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Thoracic Outlet Syndrome


The thoracic outlet syndrome (TOS) consists of three separate compartments- the interscalene triangle, the costoclavicular space, and the retropectoralis minor space [1]. Thoracic outlet syndrome occurs secondary to compression of the neurovascular structures crossing the thoracic outlet [1]. It is caused by the impingement of the brachial plexus nerves, subclavian artery, and subclavian vein in the area just above the 1st rib and behind the clavicle [2].

Affected patients are generally 20-40 years in age and there is a female predominance (4:1) [1] although other authors indicate no sex predilection [3]. More than 90% of cases present with neurologic symptoms, whereas fewer than 10% of patients have vascular only or combined neurogenic and vascular symptoms [2]. The symptoms consist of pain, numbness, tingling, and weakness of the upper extremity that is exacerbated by activity requiring elevation or sustained use of the arm [1].The end stage of neurogenic TOS can result in Gilliatt-Sumner hand in which there is atrophy of the hand muscles, as well as hyperesthesia in the ulnar and medial antebrachial cutaneous distributions with normal median nerve sensation [3].

Venous TOS is the second most common form [3]. The typical site of subclavian vein compression is at the level of the costoclavicular space between the first rib, subclavius muscle, and clavicle [3]. Most patients present with spontaneous axillosubclavian thrombosis (Paget-von Schrotter syndrome), although symptoms of intermittent venous compression in the absence of thrombosis is also seen (McCleery syndrome) [3]. Arterial TOS is the rarest form accounting for less than 3% of cases and most affected patients are young and otherwise healthy and report a history of vigorous use of the arm in occupational or recreational activities [3]. Arterial TOS is almost always associated with an underlying bone abnormality (cervical rib or anomalous first rib) [3]. Arterial TOS classically presents with symptoms of distal ischemia including weakness, cold limb, and pain [3]. Patients with vascular symptoms warrant early recognition and treatment to avoid devastating complications such as pulmonary embolism, gangrene of the hand (associated with Paget-von Schrotter syndrome), digital ischemia, or stroke due to emboli originating in the subclavian artery [2]. Stent placement is not recommended as stent placement alone without surgical intervention generally fails and the presence of the stent can limit options for vein reconstruction after stent failure [3].

Antomic variations that can increase the risk for thoracic outlet syndrome include a cervical rib or an elongated transverse process of C7 [1]. Thin women with poor posture and weak muscle support also seem to be predisposed to TOS [1]. Most patients also have a history of trauma (such as a hyper-extension neck injury) or a work related repetitive movement [3].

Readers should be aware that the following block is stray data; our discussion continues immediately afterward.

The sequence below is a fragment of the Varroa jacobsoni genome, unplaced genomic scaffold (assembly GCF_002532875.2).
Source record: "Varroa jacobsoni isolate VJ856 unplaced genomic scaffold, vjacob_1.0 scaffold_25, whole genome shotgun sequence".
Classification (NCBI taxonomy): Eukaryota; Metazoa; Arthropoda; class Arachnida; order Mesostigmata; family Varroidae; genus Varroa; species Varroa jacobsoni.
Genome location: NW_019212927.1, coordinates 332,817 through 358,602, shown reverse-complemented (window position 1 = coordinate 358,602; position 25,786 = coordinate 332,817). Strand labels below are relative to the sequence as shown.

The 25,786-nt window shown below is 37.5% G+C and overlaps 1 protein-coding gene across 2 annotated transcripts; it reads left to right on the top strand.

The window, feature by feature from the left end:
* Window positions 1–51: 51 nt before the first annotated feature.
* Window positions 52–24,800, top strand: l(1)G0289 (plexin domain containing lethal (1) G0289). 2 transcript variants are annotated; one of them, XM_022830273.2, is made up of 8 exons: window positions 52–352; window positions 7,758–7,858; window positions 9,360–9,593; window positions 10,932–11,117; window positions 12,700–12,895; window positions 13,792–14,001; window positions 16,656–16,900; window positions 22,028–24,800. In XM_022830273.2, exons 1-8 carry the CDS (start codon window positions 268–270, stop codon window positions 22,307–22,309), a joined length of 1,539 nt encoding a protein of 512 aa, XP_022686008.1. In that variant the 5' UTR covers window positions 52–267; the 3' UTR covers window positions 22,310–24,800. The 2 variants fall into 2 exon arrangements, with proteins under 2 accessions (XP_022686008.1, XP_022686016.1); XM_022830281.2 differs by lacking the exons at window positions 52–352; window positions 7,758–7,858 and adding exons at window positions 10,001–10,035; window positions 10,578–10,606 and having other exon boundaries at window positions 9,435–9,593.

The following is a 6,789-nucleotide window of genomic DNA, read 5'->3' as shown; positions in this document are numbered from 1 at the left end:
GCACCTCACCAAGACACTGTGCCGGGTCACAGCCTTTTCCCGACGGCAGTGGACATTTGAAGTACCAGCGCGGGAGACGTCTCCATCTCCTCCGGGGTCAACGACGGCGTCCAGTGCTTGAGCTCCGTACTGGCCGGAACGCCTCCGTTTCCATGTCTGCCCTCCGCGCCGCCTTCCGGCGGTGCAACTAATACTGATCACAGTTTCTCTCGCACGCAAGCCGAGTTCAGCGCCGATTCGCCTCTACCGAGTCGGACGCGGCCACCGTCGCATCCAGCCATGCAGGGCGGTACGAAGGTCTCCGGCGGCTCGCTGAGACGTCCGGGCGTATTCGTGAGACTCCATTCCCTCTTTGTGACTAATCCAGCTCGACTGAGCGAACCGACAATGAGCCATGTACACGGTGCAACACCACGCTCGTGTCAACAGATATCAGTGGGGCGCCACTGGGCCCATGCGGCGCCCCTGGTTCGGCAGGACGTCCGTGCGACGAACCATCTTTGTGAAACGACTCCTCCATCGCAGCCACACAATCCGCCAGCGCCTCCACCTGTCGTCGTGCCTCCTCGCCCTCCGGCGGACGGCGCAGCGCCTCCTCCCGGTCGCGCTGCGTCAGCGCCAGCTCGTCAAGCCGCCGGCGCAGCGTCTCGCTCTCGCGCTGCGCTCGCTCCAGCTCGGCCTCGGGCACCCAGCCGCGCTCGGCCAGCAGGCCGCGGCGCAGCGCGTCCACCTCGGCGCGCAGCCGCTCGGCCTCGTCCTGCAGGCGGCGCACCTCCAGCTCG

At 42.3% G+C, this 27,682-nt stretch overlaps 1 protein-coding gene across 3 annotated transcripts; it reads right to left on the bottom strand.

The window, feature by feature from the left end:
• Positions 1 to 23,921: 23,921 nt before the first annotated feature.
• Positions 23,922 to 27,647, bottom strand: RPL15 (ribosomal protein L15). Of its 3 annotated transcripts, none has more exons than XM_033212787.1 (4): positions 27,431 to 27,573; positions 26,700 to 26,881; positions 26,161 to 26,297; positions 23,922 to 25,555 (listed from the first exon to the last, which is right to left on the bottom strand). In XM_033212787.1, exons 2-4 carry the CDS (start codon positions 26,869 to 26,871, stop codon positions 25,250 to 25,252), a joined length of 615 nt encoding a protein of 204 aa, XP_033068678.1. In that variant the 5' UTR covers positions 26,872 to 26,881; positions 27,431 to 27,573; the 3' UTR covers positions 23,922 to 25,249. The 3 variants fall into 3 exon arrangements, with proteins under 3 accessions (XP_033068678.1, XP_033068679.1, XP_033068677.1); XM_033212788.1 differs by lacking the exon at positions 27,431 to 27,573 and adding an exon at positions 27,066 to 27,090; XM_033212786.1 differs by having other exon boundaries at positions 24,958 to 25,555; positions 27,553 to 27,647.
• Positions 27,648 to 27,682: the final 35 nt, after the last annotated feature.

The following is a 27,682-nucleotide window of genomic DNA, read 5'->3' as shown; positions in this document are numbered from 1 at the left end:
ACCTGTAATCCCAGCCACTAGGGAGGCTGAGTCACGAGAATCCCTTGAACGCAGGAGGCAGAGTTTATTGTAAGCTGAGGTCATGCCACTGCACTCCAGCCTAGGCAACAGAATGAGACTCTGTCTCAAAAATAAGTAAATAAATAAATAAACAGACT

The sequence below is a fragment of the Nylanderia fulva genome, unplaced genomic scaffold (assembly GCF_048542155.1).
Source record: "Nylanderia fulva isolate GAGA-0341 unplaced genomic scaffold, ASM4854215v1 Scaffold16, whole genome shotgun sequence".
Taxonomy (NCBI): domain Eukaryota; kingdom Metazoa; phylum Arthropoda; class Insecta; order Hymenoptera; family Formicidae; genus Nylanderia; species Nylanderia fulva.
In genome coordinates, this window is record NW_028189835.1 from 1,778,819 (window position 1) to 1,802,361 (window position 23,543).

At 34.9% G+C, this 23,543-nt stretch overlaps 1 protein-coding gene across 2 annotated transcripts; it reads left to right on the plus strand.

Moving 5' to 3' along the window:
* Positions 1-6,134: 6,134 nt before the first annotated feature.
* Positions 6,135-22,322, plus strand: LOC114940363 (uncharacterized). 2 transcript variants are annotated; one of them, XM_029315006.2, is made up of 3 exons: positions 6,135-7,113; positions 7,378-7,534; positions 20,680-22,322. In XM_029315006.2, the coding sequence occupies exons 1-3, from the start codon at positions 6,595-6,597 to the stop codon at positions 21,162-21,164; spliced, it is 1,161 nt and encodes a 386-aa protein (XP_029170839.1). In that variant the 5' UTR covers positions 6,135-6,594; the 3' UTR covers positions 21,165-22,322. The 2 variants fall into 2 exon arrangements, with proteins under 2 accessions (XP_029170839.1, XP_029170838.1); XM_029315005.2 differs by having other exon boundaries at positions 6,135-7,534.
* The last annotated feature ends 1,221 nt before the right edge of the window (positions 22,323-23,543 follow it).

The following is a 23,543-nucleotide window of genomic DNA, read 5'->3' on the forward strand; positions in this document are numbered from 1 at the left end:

Cervical ribs occur in up to 6% of individuals and are twice as common in women [3]. Cervical ribs are commonly incomplete (70% of cases) and usually have a thick ligament extending from their tip to the first rib [3]. Complete cervical ribs account for 30% of cases and attach to the normal first rib by fusion or by forming a joint [3]. Most patients with cervical ribs are asymptomatic, but an increased prevalence of cervical ribs has been noted in patients with TOS [3].

An elongated C7 transverse process is more common than a cervical rib (up to 25% of individuals) and is defined as extending laterally beyond the transverse process of T1 [3].

CT angiography can demonstrate vascular compression and the adjacent anatomic structures [1]. Imaging should be performed with the arms alongside the body and then with the arms elevated [1]. Contrast should be injected on the contralateral side [1]. Arterial compression is easily identified, however, venous compression is very difficult to discriminate as it is frequently seen in asymptomatic subjects when the arms are elevated (seen in over 50% of asymptomatic patients) [1,3]. Venous thrombosis, focal fixed subclavian vein stenosis, and collateral circulation are objective evidence for venous TOS [1].

On MR, findings suggestive of neurogenic TOS include edema in the brachial plexus or loss of the fat surrounding the brachial plexus with abduction [3].


(1) Radiographics 2006; Demondion X, et al. Imaging assessment of thoracic outlet syndrome. 26: 1735-1750

(2) AJR 2012; Ersoy H, et al. Vascular thoracic outlet syndrome: protocol design and diagnostic value of contrast-enhanced 3D MR angiography and equilibrium phase imaging on 1.5- and 3-T MRI scanners. 198: 1180-1187

(3) Radiographcis 2016; Raptis CA, et al. Imaging of the patient with thoracic outlet syndrome. 36: 984-1000

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